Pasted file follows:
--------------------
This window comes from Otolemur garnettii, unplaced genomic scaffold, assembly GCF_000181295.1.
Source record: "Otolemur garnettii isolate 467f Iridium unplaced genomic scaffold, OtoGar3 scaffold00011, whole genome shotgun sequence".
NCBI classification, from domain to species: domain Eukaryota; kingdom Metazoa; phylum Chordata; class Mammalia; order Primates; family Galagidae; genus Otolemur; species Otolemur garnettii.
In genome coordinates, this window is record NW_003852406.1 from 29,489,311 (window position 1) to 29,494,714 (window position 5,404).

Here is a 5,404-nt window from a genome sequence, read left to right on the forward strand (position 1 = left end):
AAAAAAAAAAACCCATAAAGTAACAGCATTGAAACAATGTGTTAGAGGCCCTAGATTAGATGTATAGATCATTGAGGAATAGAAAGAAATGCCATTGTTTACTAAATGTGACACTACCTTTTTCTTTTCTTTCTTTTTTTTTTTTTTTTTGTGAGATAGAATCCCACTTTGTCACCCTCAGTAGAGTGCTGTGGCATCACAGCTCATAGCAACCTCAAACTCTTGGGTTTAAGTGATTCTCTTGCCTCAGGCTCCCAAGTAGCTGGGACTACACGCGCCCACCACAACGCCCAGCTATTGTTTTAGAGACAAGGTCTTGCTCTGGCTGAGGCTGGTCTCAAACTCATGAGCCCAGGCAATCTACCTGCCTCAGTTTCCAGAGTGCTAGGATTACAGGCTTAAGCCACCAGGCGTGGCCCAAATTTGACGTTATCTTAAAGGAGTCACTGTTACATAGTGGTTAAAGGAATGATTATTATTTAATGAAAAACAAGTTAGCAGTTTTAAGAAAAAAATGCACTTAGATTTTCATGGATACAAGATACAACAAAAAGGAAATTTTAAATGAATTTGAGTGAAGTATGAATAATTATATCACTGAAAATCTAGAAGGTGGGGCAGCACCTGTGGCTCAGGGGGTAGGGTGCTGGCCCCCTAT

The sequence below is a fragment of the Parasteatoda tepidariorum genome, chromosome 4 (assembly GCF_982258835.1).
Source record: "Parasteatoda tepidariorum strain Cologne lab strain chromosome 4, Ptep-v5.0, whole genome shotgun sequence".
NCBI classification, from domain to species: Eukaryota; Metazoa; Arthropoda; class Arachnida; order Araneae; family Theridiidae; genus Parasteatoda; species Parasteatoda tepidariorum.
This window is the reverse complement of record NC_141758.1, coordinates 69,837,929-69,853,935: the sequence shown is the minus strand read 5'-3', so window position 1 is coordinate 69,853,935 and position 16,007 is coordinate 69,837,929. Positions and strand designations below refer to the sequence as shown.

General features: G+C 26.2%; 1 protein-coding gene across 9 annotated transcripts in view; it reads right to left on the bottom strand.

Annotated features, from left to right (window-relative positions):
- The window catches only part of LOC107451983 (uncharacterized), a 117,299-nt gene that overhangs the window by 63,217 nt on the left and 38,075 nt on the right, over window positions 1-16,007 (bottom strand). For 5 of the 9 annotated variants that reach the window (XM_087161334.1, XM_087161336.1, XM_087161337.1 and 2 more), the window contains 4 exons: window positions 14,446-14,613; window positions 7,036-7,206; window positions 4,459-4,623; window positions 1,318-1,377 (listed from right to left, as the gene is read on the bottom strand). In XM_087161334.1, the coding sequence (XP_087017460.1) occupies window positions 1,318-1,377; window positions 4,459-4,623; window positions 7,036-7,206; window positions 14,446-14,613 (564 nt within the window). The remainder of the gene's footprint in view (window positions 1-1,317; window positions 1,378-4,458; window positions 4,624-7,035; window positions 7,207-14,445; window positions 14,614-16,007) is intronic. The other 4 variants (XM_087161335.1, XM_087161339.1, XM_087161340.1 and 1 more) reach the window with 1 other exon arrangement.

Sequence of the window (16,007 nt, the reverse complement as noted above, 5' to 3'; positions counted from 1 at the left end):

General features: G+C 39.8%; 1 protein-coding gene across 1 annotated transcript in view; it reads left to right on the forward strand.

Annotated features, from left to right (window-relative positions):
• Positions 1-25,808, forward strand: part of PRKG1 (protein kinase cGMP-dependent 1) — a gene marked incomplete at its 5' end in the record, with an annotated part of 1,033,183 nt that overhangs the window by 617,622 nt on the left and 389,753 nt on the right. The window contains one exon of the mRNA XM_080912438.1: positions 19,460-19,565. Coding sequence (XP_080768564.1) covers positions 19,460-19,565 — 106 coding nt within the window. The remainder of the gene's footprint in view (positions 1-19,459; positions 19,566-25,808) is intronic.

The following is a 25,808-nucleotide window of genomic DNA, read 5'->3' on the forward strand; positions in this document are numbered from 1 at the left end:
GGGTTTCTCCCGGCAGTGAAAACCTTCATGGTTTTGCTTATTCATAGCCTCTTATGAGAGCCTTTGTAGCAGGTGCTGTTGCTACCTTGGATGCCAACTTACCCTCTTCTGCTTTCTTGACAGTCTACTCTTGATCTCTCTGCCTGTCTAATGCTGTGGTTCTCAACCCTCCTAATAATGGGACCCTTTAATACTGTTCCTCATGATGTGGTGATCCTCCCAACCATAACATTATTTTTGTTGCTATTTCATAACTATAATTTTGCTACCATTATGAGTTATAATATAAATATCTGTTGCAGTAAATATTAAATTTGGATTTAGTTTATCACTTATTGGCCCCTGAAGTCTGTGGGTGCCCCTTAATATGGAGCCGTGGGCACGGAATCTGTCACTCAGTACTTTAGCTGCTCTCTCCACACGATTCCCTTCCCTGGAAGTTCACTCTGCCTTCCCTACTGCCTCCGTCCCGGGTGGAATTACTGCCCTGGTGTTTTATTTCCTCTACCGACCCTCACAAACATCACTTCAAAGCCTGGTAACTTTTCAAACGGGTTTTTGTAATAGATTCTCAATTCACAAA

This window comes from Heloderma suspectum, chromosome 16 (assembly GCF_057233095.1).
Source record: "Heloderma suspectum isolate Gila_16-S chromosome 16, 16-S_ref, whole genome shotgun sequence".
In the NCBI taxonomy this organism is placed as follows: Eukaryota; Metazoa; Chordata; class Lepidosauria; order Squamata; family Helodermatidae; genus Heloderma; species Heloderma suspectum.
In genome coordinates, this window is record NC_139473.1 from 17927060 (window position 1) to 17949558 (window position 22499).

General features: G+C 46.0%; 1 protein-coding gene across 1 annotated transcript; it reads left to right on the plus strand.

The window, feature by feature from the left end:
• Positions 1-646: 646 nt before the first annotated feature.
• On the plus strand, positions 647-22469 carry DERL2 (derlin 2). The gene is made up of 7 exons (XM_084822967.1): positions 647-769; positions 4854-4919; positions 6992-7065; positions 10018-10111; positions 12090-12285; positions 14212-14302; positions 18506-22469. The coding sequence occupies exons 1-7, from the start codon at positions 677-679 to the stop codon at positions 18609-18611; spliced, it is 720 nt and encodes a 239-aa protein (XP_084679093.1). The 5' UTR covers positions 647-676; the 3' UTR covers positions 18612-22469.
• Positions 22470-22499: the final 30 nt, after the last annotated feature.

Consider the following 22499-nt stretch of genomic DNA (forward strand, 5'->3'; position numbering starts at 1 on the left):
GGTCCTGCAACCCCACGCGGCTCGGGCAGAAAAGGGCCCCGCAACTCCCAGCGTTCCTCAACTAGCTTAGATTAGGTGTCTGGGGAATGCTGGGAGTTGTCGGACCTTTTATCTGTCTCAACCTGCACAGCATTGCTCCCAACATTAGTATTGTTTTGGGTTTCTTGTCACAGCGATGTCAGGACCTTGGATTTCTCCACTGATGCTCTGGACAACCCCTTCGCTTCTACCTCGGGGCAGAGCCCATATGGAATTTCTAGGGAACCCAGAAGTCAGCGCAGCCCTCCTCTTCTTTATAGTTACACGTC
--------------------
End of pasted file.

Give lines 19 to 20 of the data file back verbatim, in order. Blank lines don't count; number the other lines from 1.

GGGTTTCTCCCGGCAGTGAAAACCTTCATGGTTTTGCTTATTCATAGCCTCTTATGAGAGCCTTTGTAGCAGGTGCTGTTGCTACCTTGGATGCCAACTTACCCTCTTCTGCTTTCTTGACAGTCTACTCTTGATCTCTCTGCCTGTCTAATGCTGTGGTTCTCAACCCTCCTAATAATGGGACCCTTTAATACTGTTCCTCATGATGTGGTGATCCTCCCAACCATAACATTATTTTTGTTGCTATTTCATAACTATAATTTTGCTACCATTATGAGTTATAATATAAATATCTGTTGCAGTAAATATTAAATTTGGATTTAGTTTATCACTTATTGGCCCCTGAAGTCTGTGGGTGCCCCTTAATATGGAGCCGTGGGCACGGAATCTGTCACTCAGTACTTTAGCTGCTCTCTCCACACGATTCCCTTCCCTGGAAGTTCACTCTGCCTTCCCTACTGCCTCCGTCCCGGGTGGAATTACTGCCCTGGTGTTTTATTTCCTCTACCGACCCTCACAAACATCACTTCAAAGCCTGGTAACTTTTCAAACGGGTTTTTGTAATAGATTCTCAATTCACAAA

This window comes from Heloderma suspectum, chromosome 16 (assembly GCF_057233095.1).